Inclusion Ambassadors Program
- The Center for Diversity and Inclusion is developing an ambassador program in which key individuals in each work group will serve as collaborators to support continued learning opportunities for employees, share tools and best practices, and provide feedback. The Inclusion Ambassadors Program is an important part of the Unconscious Bias Campus-wide Initiative because ambassadors will help foster understanding beyond the initial two-hour training by ensuring learning becomes part of day-to-day work culture. Learn more by contacting CDI at email@example.com or 503-494-5657.
- The HHS Office of Minority Health (OMH) publishes a very helpful newsletter that includes resources, funding opportunities, and details about upcoming events and learning opportunities related to minority health. Linked to above is an example of the Weekly Newsletter distributed on September 20, 2020. Enter your email next to the "Receive Updates" icon to subscribe yourself.
- Webinar: "The Lack of Diversity in the US Physician and Cardiology Workforce is a National Emergency", by Dr. Quinn Capers
- AAMC Women Faculty of Color Toolkits
- Podcast: The DEI Shift
- Oregon Rural Health Association Rural Health Disparities
- County Health Rankings Oregon Data
Anti-racism Research Town Halls
June 28: The journey from perceived allyship to true anti-racism, with Brittany Bryant, clinician and assistant professor at the Medical University of South Carolina.
Anti-racism Research Town Halls
- May 24: Active bystander training, Leslie Garcia and Andrea Cedfelt (Watch Recording)
- April 26: Racial, Equity, and Inclusion Center (Part II): How does it work?, Antoinette Foster and Letisha Wyatt (Watch Recording)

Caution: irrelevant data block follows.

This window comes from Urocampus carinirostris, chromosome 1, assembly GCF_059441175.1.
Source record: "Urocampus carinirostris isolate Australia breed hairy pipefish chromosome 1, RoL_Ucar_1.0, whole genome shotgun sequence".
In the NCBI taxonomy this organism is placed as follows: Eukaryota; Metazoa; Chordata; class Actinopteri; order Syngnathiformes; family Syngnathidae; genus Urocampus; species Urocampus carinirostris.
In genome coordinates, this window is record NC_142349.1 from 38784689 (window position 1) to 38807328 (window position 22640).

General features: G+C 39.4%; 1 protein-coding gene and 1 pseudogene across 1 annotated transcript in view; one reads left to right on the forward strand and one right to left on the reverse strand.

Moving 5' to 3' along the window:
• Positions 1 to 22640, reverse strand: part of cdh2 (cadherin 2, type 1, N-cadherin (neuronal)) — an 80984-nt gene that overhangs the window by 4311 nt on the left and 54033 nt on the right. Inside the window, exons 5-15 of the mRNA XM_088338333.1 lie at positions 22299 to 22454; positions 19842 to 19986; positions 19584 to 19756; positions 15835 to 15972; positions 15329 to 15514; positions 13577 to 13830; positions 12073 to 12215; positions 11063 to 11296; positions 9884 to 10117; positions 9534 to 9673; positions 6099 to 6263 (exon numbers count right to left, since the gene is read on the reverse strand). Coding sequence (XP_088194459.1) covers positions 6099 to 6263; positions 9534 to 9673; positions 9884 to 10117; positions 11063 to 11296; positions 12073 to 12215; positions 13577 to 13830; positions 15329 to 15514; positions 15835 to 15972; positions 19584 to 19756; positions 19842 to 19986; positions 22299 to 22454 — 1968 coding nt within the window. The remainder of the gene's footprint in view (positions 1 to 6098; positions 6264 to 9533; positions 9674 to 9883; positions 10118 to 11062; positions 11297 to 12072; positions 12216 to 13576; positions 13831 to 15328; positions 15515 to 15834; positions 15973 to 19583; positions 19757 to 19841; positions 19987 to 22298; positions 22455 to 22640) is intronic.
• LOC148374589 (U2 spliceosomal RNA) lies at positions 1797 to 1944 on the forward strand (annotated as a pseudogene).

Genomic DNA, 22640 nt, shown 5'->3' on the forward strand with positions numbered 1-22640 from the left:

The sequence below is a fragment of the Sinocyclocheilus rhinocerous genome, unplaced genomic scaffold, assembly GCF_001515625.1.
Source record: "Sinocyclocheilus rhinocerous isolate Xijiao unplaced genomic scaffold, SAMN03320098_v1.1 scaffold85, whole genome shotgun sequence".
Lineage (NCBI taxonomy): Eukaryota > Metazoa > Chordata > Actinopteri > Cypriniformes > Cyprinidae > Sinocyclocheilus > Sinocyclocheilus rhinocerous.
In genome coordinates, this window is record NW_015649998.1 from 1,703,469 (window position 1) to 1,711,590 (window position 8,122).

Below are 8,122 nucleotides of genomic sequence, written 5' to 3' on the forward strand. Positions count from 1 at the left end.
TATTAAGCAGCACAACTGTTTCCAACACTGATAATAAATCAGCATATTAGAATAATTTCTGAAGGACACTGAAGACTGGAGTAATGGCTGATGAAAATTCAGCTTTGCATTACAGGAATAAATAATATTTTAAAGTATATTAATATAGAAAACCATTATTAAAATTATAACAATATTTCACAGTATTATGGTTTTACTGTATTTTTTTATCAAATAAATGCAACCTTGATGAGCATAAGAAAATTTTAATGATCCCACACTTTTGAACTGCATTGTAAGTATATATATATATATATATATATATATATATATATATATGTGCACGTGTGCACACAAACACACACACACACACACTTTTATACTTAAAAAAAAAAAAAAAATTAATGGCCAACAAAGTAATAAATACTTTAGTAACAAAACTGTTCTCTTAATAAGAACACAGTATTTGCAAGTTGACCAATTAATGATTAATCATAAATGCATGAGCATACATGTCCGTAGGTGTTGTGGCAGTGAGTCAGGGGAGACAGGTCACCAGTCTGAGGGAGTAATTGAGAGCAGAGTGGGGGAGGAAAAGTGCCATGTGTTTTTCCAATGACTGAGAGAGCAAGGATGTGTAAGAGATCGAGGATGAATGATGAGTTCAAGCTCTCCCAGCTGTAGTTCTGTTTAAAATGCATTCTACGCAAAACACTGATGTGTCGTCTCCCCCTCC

- March 8: Racial, Equity and Inclusion Center (part 1): What is it?, Antoinette Foster and Letisha Wyatt (Watch Recording)
- February 8: Addressing the History of Racism in Research to Build an Anti-Racist Future, Meghan Mannello, MS, CGC & Puneet Rai, MS, CGC (Watch Recording)
- January 11: Anti-racism in the research environment, Octaviano Merecias-Cuevas (Watch Recording)
- November 2: I Don't Know How to Talk about That: Preparing for Conversations about Race, Crystal Roberts, J.D., (Watch Recording)
Addressing Racism in Academic Medicine with Dr. David A. Acosta
- March 18: David A. Acosta, M.D., Chief Diversity and Inclusion Officer for the Association of American Medical Colleges, examined and reflected on the landscape that brought us to where we are today in academic medicine and what stands before us in 2021, described some of the manifestations of systemic racism in academic medicine, and explored what innovative ways the AAMC is planning to assist leaders in academic medicine in addressing systemic racism in our institutions. (Watch Recording - OHSU login required)
- June 23: Health Impacts of Identity Bias, Trauma, and Violence: Intersections between Identity and Health Impacts of Domestic and Sexual Violence: Dr. Kali Cyrus, MD MPH (watch the recording).
- July 28: Supporting Immigrants, Refugees, and Latinx Survivors: Anh Vu (IRCO) & Immigration and Law: Sarah Purce (Catholic Charities) (watch the recording).
- Aug. 25: Supporting Indigenous Survivors: Annie Forsman-Adams (WomenSpirit Coalition) (watch the recording)
- Nov. 3: Supporting Trans and Gender Diverse Survivors: Dr. Gene de Haan, MD (they/them/theirs) (watch the recording).
To learn more about CAP, visit ohsu.edu/cap
Center for Diversity and Inclusion events
The Center for Diversity and Inclusion's events calendar provides opportunities for professional development and promotes cultural awareness and employee engagement to further enhance the community of inclusion at OHSU.
- Time: Variable
- Cost: Most lectures and events are free